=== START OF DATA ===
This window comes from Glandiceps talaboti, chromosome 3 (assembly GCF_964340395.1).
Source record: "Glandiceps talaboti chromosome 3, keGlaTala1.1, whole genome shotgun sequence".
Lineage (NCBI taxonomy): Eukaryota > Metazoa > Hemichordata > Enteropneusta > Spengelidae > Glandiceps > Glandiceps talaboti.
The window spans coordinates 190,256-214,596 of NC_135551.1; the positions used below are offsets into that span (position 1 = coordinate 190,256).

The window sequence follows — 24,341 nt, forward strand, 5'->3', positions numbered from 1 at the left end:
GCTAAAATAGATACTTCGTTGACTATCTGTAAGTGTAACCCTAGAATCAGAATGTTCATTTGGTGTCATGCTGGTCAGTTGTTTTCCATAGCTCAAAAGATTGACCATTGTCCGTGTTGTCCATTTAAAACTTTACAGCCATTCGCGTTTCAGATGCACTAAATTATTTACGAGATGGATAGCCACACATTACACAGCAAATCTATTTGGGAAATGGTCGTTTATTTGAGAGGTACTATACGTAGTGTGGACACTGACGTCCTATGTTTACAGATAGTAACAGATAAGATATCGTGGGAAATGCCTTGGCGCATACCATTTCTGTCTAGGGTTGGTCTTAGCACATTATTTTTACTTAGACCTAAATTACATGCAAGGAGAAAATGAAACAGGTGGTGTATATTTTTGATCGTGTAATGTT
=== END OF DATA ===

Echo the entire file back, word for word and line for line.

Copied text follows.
This window comes from Glandiceps talaboti, chromosome 3 (assembly GCF_964340395.1).
Source record: "Glandiceps talaboti chromosome 3, keGlaTala1.1, whole genome shotgun sequence".
Lineage (NCBI taxonomy): Eukaryota > Metazoa > Hemichordata > Enteropneusta > Spengelidae > Glandiceps > Glandiceps talaboti.
The window spans coordinates 190,256-214,596 of NC_135551.1; the positions used below are offsets into that span (position 1 = coordinate 190,256).

The window sequence follows — 24,341 nt, forward strand, 5'->3', positions numbered from 1 at the left end:
GCTAAAATAGATACTTCGTTGACTATCTGTAAGTGTAACCCTAGAATCAGAATGTTCATTTGGTGTCATGCTGGTCAGTTGTTTTCCATAGCTCAAAAGATTGACCATTGTCCGTGTTGTCCATTTAAAACTTTACAGCCATTCGCGTTTCAGATGCACTAAATTATTTACGAGATGGATAGCCACACATTACACAGCAAATCTATTTGGGAAATGGTCGTTTATTTGAGAGGTACTATACGTAGTGTGGACACTGACGTCCTATGTTTACAGATAGTAACAGATAAGATATCGTGGGAAATGCCTTGGCGCATACCATTTCTGTCTAGGGTTGGTCTTAGCACATTATTTTTACTTAGACCTAAATTACATGCAAGGAGAAAATGAAACAGGTGGTGTATATTTTTGATCGTGTAATGTT